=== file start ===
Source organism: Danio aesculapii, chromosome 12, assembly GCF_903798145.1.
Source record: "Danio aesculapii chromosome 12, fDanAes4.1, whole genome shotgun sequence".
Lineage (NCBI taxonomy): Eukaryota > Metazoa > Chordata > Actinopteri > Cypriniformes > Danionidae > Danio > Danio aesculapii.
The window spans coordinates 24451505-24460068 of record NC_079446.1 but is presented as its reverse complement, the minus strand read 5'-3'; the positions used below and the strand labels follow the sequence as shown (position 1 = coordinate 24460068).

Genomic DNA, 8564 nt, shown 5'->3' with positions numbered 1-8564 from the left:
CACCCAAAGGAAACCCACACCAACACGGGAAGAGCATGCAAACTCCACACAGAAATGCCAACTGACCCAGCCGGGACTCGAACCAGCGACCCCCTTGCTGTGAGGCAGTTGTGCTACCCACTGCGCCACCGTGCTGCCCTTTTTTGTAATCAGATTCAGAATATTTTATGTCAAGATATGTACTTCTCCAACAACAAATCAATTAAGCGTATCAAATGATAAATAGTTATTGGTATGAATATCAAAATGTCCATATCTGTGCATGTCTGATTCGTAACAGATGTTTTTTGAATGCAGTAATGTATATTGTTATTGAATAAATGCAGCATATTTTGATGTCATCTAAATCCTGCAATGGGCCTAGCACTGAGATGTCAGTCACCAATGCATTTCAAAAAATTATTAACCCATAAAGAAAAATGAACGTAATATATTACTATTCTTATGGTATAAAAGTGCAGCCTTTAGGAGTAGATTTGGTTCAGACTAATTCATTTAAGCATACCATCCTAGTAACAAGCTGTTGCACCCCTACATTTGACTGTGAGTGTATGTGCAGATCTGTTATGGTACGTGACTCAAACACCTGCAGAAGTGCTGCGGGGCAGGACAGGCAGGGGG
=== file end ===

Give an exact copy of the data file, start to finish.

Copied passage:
Source organism: Danio aesculapii, chromosome 12, assembly GCF_903798145.1.
Source record: "Danio aesculapii chromosome 12, fDanAes4.1, whole genome shotgun sequence".
Lineage (NCBI taxonomy): Eukaryota > Metazoa > Chordata > Actinopteri > Cypriniformes > Danionidae > Danio > Danio aesculapii.
The window spans coordinates 24451505-24460068 of record NC_079446.1 but is presented as its reverse complement, the minus strand read 5'-3'; the positions used below and the strand labels follow the sequence as shown (position 1 = coordinate 24460068).

Genomic DNA, 8564 nt, shown 5'->3' with positions numbered 1-8564 from the left:
CACCCAAAGGAAACCCACACCAACACGGGAAGAGCATGCAAACTCCACACAGAAATGCCAACTGACCCAGCCGGGACTCGAACCAGCGACCCCCTTGCTGTGAGGCAGTTGTGCTACCCACTGCGCCACCGTGCTGCCCTTTTTTGTAATCAGATTCAGAATATTTTATGTCAAGATATGTACTTCTCCAACAACAAATCAATTAAGCGTATCAAATGATAAATAGTTATTGGTATGAATATCAAAATGTCCATATCTGTGCATGTCTGATTCGTAACAGATGTTTTTTGAATGCAGTAATGTATATTGTTATTGAATAAATGCAGCATATTTTGATGTCATCTAAATCCTGCAATGGGCCTAGCACTGAGATGTCAGTCACCAATGCATTTCAAAAAATTATTAACCCATAAAGAAAAATGAACGTAATATATTACTATTCTTATGGTATAAAAGTGCAGCCTTTAGGAGTAGATTTGGTTCAGACTAATTCATTTAAGCATACCATCCTAGTAACAAGCTGTTGCACCCCTACATTTGACTGTGAGTGTATGTGCAGATCTGTTATGGTACGTGACTCAAACACCTGCAGAAGTGCTGCGGGGCAGGACAGGCAGGGGG